Biodiversity Week event on 26th May 2019 – Setting up Native Tree Nursery.
Weather was favourable and 42 people attended.
I started with apology to Mother Earth for drawing people to this event (or any event) by virtue of the fact that I did not walk, or cycle to it nor did any of those attending. No, I arrived in my diesel guzzling jeep leaving a trail of fumes behind me. This caught me emotionally and I broke down. Not sure if out of pity, embarrassment, or appreciation I got a round of applause. I assumed in the large crowd there would be some who would know as much if not more than me about trees or even be foresters. I said I was not a forester but can grow trees and had sold hundreds of thousands of whitethorn quicks. I was now growing native hedgerow trees to increase hedge biodiversity and I wanted to inspire others to do likewise. As a farmer I had been a bad boy and removed hedges 30 years ago with Dept grants. In the last few years I have replaced all hedges and planted many trees to redress my environmental desecration – so there is redemption for us all if we want it. I then moved through the nursery outlining seed collection dates, storage requirements, showing procedure etc., without technical overload. The plants sown in nursery are Whitethorn, Blackthorn, Crab apple, Wild cherry, Oak, Hazel, Holly, Rowan, Willow, Whitebeam, Wild pear and Alder. I had a few potted plants of all the above varieties and gifted them to people as I worked through the nursery. I notified 4 local schools about the event and was disappointed that none of them attended. Finally, I made a “binding” pact with all present to walk out, identify trees for seed collection and grow a few trees. The Tree Nursery will remain a standing demonstration plot into the future as the trees grow in this public place.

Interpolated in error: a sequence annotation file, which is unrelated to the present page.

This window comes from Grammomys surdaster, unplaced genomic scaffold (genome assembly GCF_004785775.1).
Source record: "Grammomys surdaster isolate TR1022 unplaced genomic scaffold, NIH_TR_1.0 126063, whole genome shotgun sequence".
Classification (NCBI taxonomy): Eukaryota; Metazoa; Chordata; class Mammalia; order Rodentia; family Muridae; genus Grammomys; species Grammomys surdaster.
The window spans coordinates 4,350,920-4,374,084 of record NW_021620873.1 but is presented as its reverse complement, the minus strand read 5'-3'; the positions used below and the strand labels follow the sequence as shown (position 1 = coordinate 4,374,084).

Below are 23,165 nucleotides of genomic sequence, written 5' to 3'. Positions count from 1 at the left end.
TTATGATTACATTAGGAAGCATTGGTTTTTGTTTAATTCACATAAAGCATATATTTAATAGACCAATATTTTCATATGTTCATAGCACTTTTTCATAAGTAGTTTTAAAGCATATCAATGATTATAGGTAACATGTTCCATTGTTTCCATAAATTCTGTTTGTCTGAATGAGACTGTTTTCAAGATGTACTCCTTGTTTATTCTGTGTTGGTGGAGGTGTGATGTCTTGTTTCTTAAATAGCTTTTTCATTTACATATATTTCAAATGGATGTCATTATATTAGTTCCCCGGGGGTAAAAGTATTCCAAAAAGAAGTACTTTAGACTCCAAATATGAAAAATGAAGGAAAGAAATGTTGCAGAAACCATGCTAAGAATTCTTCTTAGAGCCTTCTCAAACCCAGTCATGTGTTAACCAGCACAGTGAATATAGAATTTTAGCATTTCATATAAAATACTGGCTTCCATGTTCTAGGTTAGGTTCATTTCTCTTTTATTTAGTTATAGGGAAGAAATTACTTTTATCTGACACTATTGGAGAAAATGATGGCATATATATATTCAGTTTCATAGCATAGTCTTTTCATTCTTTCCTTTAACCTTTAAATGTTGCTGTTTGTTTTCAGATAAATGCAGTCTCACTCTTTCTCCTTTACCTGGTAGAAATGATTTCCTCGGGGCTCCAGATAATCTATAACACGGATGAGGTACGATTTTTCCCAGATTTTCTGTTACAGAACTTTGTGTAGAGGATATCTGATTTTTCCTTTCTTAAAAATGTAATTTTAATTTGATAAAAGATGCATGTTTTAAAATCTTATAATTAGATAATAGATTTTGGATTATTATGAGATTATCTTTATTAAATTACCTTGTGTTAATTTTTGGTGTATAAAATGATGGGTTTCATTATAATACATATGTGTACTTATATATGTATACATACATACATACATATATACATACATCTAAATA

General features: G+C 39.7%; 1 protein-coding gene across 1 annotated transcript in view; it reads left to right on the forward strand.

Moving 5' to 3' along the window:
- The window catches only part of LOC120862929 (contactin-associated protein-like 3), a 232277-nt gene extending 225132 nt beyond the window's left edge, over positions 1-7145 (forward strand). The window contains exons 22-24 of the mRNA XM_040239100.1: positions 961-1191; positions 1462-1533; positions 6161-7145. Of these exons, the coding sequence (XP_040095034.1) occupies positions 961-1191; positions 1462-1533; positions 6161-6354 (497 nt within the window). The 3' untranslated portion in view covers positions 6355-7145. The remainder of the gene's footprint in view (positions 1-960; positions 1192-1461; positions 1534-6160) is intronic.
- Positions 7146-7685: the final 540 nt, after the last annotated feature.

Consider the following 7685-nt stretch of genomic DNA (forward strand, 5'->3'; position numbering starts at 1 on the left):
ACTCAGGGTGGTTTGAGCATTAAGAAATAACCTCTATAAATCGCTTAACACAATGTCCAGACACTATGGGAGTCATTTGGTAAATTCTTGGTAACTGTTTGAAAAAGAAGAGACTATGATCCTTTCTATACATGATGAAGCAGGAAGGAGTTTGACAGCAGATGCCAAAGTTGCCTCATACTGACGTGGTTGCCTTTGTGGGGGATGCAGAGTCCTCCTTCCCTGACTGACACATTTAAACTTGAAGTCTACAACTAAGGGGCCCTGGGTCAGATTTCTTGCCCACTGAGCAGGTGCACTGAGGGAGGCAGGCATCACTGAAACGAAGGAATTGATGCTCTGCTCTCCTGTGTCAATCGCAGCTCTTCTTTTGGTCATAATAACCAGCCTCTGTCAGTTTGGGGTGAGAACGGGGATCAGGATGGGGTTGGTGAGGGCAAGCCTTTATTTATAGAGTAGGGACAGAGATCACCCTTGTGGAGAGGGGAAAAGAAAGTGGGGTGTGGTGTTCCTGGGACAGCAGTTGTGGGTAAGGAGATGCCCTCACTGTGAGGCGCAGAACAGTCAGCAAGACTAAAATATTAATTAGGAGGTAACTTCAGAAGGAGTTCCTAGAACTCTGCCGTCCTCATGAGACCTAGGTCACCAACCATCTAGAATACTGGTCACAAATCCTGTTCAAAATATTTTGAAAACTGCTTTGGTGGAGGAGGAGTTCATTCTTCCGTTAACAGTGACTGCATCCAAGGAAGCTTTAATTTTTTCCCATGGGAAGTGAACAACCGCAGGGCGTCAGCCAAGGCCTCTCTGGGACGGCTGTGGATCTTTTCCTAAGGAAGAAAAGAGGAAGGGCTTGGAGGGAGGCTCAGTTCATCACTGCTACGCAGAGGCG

John Mc Keon